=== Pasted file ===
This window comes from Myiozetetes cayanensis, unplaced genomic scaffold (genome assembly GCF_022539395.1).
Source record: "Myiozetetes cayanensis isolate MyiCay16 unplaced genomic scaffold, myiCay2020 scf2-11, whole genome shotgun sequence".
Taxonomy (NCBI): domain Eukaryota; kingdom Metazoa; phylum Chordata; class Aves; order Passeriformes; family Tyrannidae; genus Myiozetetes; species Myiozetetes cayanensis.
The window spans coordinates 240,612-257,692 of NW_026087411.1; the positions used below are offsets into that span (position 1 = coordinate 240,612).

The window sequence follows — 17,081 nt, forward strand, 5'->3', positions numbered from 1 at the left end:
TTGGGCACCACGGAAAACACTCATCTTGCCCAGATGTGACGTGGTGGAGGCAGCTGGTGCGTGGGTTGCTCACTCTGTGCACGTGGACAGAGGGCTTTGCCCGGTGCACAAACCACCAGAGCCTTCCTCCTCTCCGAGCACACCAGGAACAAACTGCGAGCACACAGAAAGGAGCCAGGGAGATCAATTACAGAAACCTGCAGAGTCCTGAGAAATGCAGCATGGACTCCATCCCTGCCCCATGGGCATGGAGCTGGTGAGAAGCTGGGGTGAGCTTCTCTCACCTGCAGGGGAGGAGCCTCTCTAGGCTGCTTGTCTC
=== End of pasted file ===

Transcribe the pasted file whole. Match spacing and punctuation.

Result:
This window comes from Myiozetetes cayanensis, unplaced genomic scaffold (genome assembly GCF_022539395.1).
Source record: "Myiozetetes cayanensis isolate MyiCay16 unplaced genomic scaffold, myiCay2020 scf2-11, whole genome shotgun sequence".
Taxonomy (NCBI): domain Eukaryota; kingdom Metazoa; phylum Chordata; class Aves; order Passeriformes; family Tyrannidae; genus Myiozetetes; species Myiozetetes cayanensis.
The window spans coordinates 240,612-257,692 of NW_026087411.1; the positions used below are offsets into that span (position 1 = coordinate 240,612).

The window sequence follows — 17,081 nt, forward strand, 5'->3', positions numbered from 1 at the left end:
TTGGGCACCACGGAAAACACTCATCTTGCCCAGATGTGACGTGGTGGAGGCAGCTGGTGCGTGGGTTGCTCACTCTGTGCACGTGGACAGAGGGCTTTGCCCGGTGCACAAACCACCAGAGCCTTCCTCCTCTCCGAGCACACCAGGAACAAACTGCGAGCACACAGAAAGGAGCCAGGGAGATCAATTACAGAAACCTGCAGAGTCCTGAGAAATGCAGCATGGACTCCATCCCTGCCCCATGGGCATGGAGCTGGTGAGAAGCTGGGGTGAGCTTCTCTCACCTGCAGGGGAGGAGCCTCTCTAGGCTGCTTGTCTC